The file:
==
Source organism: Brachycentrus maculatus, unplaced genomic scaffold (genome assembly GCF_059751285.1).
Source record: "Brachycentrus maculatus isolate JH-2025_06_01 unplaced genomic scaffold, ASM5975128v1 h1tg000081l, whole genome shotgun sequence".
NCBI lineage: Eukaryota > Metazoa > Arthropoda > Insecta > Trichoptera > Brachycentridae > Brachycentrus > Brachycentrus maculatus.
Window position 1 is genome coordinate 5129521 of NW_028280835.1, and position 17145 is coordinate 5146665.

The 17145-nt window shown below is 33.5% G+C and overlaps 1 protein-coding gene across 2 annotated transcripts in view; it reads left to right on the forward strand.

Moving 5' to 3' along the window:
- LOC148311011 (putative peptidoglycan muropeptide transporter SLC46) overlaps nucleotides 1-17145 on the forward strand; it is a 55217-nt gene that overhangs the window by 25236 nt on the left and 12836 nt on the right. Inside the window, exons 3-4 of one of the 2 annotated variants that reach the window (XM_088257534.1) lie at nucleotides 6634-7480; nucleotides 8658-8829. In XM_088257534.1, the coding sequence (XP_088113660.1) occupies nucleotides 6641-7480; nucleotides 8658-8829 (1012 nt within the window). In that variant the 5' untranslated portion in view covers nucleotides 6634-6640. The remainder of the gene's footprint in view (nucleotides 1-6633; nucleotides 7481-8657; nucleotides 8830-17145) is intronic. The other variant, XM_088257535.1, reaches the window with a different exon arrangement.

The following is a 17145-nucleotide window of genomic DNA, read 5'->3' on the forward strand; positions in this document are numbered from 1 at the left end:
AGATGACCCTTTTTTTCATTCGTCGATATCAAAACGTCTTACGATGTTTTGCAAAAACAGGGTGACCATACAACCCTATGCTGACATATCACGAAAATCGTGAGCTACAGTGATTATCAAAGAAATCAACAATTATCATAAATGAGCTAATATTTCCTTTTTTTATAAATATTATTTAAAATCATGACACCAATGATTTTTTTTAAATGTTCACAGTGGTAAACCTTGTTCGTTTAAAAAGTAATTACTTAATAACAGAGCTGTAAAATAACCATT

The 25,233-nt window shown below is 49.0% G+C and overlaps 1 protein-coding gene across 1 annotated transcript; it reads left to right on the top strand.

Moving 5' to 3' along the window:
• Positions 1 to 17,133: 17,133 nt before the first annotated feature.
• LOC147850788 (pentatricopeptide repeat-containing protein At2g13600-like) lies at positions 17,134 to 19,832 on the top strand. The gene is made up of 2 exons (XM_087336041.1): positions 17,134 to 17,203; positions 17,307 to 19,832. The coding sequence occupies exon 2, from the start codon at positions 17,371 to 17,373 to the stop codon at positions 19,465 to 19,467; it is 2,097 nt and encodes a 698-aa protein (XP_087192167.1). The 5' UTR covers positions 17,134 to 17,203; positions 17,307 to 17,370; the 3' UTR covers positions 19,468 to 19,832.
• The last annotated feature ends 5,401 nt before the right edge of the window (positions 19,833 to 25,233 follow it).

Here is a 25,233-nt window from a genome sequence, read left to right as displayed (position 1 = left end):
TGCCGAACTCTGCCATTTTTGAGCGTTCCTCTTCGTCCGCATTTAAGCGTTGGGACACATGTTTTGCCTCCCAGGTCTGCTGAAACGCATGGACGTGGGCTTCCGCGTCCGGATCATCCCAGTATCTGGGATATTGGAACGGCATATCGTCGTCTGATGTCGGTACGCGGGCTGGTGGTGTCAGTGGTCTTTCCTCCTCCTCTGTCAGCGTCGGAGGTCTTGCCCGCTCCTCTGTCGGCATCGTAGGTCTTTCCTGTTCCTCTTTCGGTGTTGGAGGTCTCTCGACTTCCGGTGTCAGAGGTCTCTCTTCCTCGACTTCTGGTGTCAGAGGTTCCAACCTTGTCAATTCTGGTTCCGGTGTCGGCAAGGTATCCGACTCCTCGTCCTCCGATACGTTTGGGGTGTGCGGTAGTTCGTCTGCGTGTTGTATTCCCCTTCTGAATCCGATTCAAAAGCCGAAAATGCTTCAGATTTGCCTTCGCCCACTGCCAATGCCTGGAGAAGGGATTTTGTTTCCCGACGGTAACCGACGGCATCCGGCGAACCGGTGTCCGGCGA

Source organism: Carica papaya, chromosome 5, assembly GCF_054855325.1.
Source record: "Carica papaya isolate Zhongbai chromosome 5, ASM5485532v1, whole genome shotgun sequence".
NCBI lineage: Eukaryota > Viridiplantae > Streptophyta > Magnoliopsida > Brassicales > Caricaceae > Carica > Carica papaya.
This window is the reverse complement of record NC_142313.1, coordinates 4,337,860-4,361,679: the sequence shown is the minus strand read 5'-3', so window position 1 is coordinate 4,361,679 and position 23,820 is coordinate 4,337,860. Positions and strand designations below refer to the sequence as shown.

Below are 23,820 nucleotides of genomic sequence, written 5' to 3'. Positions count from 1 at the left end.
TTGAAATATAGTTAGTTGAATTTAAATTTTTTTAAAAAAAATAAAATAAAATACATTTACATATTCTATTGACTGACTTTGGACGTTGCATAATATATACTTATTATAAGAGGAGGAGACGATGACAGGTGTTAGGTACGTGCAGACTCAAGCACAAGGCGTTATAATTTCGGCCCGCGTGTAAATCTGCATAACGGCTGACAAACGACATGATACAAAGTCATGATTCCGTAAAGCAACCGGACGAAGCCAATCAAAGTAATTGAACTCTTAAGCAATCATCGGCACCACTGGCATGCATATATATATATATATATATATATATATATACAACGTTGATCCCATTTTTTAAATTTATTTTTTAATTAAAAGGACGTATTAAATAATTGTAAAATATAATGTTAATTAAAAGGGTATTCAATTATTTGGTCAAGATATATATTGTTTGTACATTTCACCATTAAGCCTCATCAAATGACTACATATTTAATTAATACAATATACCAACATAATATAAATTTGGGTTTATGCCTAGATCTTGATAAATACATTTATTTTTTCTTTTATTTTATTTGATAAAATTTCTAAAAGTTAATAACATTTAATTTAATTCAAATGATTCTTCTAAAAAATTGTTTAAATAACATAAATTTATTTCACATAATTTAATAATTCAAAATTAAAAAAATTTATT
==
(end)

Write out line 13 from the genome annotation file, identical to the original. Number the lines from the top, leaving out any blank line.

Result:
• LOC147850788 (pentatricopeptide repeat-containing protein At2g13600-like) lies at positions 17,134 to 19,832 on the top strand. The gene is made up of 2 exons (XM_087336041.1): positions 17,134 to 17,203; positions 17,307 to 19,832. The coding sequence occupies exon 2, from the start codon at positions 17,371 to 17,373 to the stop codon at positions 19,465 to 19,467; it is 2,097 nt and encodes a 698-aa protein (XP_087192167.1). The 5' UTR covers positions 17,134 to 17,203; positions 17,307 to 17,370; the 3' UTR covers positions 19,468 to 19,832.